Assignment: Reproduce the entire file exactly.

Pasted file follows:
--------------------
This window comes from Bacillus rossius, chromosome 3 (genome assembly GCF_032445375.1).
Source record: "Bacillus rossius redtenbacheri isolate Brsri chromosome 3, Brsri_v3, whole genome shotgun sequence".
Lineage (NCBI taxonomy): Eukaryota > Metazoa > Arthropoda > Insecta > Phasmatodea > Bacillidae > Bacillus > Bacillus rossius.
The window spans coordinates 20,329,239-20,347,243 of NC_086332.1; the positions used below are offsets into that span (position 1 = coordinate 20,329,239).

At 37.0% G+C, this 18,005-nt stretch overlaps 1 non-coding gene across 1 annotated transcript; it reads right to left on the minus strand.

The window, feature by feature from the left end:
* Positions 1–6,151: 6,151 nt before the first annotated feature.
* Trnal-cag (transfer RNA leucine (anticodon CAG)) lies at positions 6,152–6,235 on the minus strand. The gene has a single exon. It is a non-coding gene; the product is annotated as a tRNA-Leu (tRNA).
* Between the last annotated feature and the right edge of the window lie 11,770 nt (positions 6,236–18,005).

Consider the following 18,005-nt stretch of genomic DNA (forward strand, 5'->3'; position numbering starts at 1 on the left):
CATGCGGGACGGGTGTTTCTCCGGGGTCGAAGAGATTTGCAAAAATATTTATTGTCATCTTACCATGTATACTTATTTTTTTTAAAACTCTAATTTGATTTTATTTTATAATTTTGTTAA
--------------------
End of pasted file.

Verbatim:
This window comes from Bacillus rossius, chromosome 3 (genome assembly GCF_032445375.1).
Source record: "Bacillus rossius redtenbacheri isolate Brsri chromosome 3, Brsri_v3, whole genome shotgun sequence".
Lineage (NCBI taxonomy): Eukaryota > Metazoa > Arthropoda > Insecta > Phasmatodea > Bacillidae > Bacillus > Bacillus rossius.
The window spans coordinates 20,329,239-20,347,243 of NC_086332.1; the positions used below are offsets into that span (position 1 = coordinate 20,329,239).

At 37.0% G+C, this 18,005-nt stretch overlaps 1 non-coding gene across 1 annotated transcript; it reads right to left on the minus strand.

The window, feature by feature from the left end:
* Positions 1–6,151: 6,151 nt before the first annotated feature.
* Trnal-cag (transfer RNA leucine (anticodon CAG)) lies at positions 6,152–6,235 on the minus strand. The gene has a single exon. It is a non-coding gene; the product is annotated as a tRNA-Leu (tRNA).
* Between the last annotated feature and the right edge of the window lie 11,770 nt (positions 6,236–18,005).

Consider the following 18,005-nt stretch of genomic DNA (forward strand, 5'->3'; position numbering starts at 1 on the left):
CATGCGGGACGGGTGTTTCTCCGGGGTCGAAGAGATTTGCAAAAATATTTATTGTCATCTTACCATGTATACTTATTTTTTTTAAAACTCTAATTTGATTTTATTTTATAATTTTGTTAA